You get to the airport and find out that your flight is going ahead – but it’s taking off later than planned. Even though this is as a result of a strike – and therefore labelled ‘extraordinary circumstances’ by the airline (more of that below in the compensation section) – you are still entitled to assistance.
This assistance can include food, drink, phone calls, and overnight accommodation. The delay must be for at least two hours before any entitlement kicks in, though this will depend on the length of your flight.
Though many travellers joke about the potential joy of being stranded in Orlando or on the sunny Spanish coast, the reality is much different.
In this situation, the rules are once again different for travellers who have booked DIY trips and those who have booked a package holiday.
If your airline cannot get you home because of a strike, they should provide you with accommodation and reasonable costs for food and drink. It is highly unlikely that they will pay for you to dine on lobster and Champagne, so find out what they are offering and, if they want you to make your own arrangements, eat and drink sensibly and keep all receipts.
Travellers on package holidays will be offered the same or similar accommodation and provided with food and drink, according to the terms and conditions of their booking.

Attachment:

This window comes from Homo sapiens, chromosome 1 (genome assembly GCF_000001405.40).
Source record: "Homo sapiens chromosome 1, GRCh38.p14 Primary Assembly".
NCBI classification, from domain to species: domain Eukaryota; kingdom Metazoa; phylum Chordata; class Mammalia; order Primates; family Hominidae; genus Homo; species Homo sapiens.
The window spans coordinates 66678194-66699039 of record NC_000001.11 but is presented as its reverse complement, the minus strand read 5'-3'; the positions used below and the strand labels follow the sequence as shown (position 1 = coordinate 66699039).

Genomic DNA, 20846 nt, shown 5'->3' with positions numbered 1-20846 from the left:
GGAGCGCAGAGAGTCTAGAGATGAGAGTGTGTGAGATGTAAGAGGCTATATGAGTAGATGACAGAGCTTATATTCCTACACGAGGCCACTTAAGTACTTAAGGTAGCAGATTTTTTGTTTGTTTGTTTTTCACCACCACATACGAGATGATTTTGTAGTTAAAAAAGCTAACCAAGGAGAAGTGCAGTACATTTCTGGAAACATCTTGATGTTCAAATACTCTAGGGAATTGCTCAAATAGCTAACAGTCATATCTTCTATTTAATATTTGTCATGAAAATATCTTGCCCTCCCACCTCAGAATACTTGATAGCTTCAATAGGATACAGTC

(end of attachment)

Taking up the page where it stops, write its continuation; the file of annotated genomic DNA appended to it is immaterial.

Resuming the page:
In both events, every effort will be made to get you home as quickly as possible.
Strikes are often considered to be ‘beyond reasonable control’ and subsequent delays and cancellations therefore fall under the get-out clause of ‘extraordinary circumstances’.
However, there are certain circumstances where you may be entitled to compensation, according to the Civil Aviation Authority (CAA).
The two main criteria are as follows:
So, for example, if your flight is cancelled due to air traffic control strikes, you cannot claim for compensation, as the staff are employed by the airport, not the airline.
If your travel is disrupted by striking airline staff (for example, you're flying with British Airways, and the cabin crew call a strike), and you are not told about it until you get to the airport, you can claim for compensation under EU regulations.
You may also be able to claim if a sudden strike – also known as 'wildcat' strikes – affects your travel, as long as the strike action is called by the airline's staff. Who is doing the striking is central to whether you can claim or not.
This will depend on when you bought your flight, when you bought your policy and what type of cover you have. If a ballot to strike had not been called when you booked your flight and your policy covers against strike action, you will be reimbursed accordingly (for the delay and other additional costs).
If industrial action was already in the offing and you booked flights, the insurer might argue that you would have been aware of a strike and are therefore unlikely to cough up. Always check the small print – some insurers exclude strikes in their terms and conditions – and get in touch with your insurance provider if it’s not clear.